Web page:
After opening a convent in the Himalayas, five nuns encounter conflict and tension - both with the natives and also within their own group - as they attempt to adapt to their remote, exotic surroundings.
Under the authoritarian rule of charismatic ballet impressario Boris Lermontov, his proteges realize the full promise of their talents, but at a price: utter devotion to their art and complete loyalty to Lermontov himself. Under his near-obsessive guidance, young ballerina Victoria Page is poised for superstardom, but earns Lermontov's scorn when she falls in love with Julian Craster, composer of "The Red Shoes," the ballet Lermontov is staging to showcase her talents. Vicky leaves the company and marries Craster, but still finds herself torn between Lermontov's demands and those of her heart. Written by
Paul Penna <firstname.lastname@example.org>
The length of Julian's cigarette changes dramatically (gets longer and then gets much shorter than he could smoke it down to in the short time between shots) whilst he's playing the piano for Vicky in Lermontov's office. See more »
[holding doors closed]
They're going mad, sir. It's the students.
Down with tyrants!
Manager, Covent Garden:
All right, let them in.
See more »
The end of the film finishes with 'Finis' instead of 'The End'. See more »
I first heard of "The Red Shoes" when I read the liner notes to an album by the jazz/fusion group Weather Report, called "Tale Spinnin'". Therein it said that saxophonist Wayne Shorter had seen the film a few dozen times. Intrigued, I watched it when I noticed it in the TV listings. What a discovery!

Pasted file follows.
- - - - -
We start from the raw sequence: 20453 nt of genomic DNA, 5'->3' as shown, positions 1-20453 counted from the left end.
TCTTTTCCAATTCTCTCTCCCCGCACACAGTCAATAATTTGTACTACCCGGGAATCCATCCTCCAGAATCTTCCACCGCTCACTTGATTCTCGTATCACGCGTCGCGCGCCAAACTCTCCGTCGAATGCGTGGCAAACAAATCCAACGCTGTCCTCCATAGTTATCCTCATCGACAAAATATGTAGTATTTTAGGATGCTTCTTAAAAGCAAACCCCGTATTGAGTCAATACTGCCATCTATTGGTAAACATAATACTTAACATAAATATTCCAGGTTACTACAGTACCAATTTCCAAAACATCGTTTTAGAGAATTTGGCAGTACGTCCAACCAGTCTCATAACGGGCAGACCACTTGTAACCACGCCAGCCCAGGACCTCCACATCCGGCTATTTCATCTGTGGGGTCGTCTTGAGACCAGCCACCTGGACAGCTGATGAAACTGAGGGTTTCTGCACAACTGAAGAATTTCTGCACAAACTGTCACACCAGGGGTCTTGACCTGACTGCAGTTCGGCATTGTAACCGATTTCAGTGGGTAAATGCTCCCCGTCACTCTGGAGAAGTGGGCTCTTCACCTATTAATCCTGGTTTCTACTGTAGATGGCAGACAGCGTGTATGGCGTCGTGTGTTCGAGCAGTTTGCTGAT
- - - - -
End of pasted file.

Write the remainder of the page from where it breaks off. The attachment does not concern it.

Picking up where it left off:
With its focus on the tangle of lives of a ballerina, a composer, and a dictatorial impresario who uses them both, the story may have elements of a soap opera, but it's a superior soap opera. What appealed to Shorter, I'm sure, is the film's depiction of the artists' creative process. It may have been done better elsewhere, but I haven't seen it. Besides that, it's beautifully directed, beautifully photographed and sumptuous to look at throughout. The surreal title ballet is performed in a segment that is stunning, and I'm not just using that word as a cliche.
Anton Walbrook stands out as Lermontov, leader of the ballet troupe. There are many real-life artists from the ballet world in the film, including Leonide Massine and Robert Helpmann. Massine is particularly effective.
Don't be put off by the notion that this is some effete art film; it's high quality AND accessible. Anyone who enjoys art (especially ballet), romance or just plain good moviemaking owes it to themselves to see it.
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